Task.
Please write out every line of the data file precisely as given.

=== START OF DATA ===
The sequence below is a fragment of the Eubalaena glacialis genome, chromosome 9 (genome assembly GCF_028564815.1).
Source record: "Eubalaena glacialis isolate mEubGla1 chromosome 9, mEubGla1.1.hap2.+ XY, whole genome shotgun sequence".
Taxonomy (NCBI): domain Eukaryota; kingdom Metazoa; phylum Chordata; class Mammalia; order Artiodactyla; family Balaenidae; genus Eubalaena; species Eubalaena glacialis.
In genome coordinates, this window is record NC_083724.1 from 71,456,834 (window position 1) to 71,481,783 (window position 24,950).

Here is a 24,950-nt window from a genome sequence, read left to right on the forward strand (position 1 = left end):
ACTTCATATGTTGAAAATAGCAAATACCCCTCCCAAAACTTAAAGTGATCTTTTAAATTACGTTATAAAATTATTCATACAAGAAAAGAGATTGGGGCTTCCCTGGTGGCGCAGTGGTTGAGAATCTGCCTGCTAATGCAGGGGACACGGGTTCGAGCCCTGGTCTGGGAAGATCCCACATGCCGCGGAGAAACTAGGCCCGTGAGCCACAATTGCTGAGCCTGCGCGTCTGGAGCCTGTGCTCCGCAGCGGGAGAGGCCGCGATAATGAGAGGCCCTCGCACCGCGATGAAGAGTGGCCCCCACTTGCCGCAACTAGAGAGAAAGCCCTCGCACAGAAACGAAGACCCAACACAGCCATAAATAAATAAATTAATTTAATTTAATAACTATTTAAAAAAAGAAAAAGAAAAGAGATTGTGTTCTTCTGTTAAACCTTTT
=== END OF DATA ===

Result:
The sequence below is a fragment of the Eubalaena glacialis genome, chromosome 9 (genome assembly GCF_028564815.1).
Source record: "Eubalaena glacialis isolate mEubGla1 chromosome 9, mEubGla1.1.hap2.+ XY, whole genome shotgun sequence".
Taxonomy (NCBI): domain Eukaryota; kingdom Metazoa; phylum Chordata; class Mammalia; order Artiodactyla; family Balaenidae; genus Eubalaena; species Eubalaena glacialis.
In genome coordinates, this window is record NC_083724.1 from 71,456,834 (window position 1) to 71,481,783 (window position 24,950).

Here is a 24,950-nt window from a genome sequence, read left to right on the forward strand (position 1 = left end):
ACTTCATATGTTGAAAATAGCAAATACCCCTCCCAAAACTTAAAGTGATCTTTTAAATTACGTTATAAAATTATTCATACAAGAAAAGAGATTGGGGCTTCCCTGGTGGCGCAGTGGTTGAGAATCTGCCTGCTAATGCAGGGGACACGGGTTCGAGCCCTGGTCTGGGAAGATCCCACATGCCGCGGAGAAACTAGGCCCGTGAGCCACAATTGCTGAGCCTGCGCGTCTGGAGCCTGTGCTCCGCAGCGGGAGAGGCCGCGATAATGAGAGGCCCTCGCACCGCGATGAAGAGTGGCCCCCACTTGCCGCAACTAGAGAGAAAGCCCTCGCACAGAAACGAAGACCCAACACAGCCATAAATAAATAAATTAATTTAATTTAATAACTATTTAAAAAAAGAAAAAGAAAAGAGATTGTGTTCTTCTGTTAAACCTTTT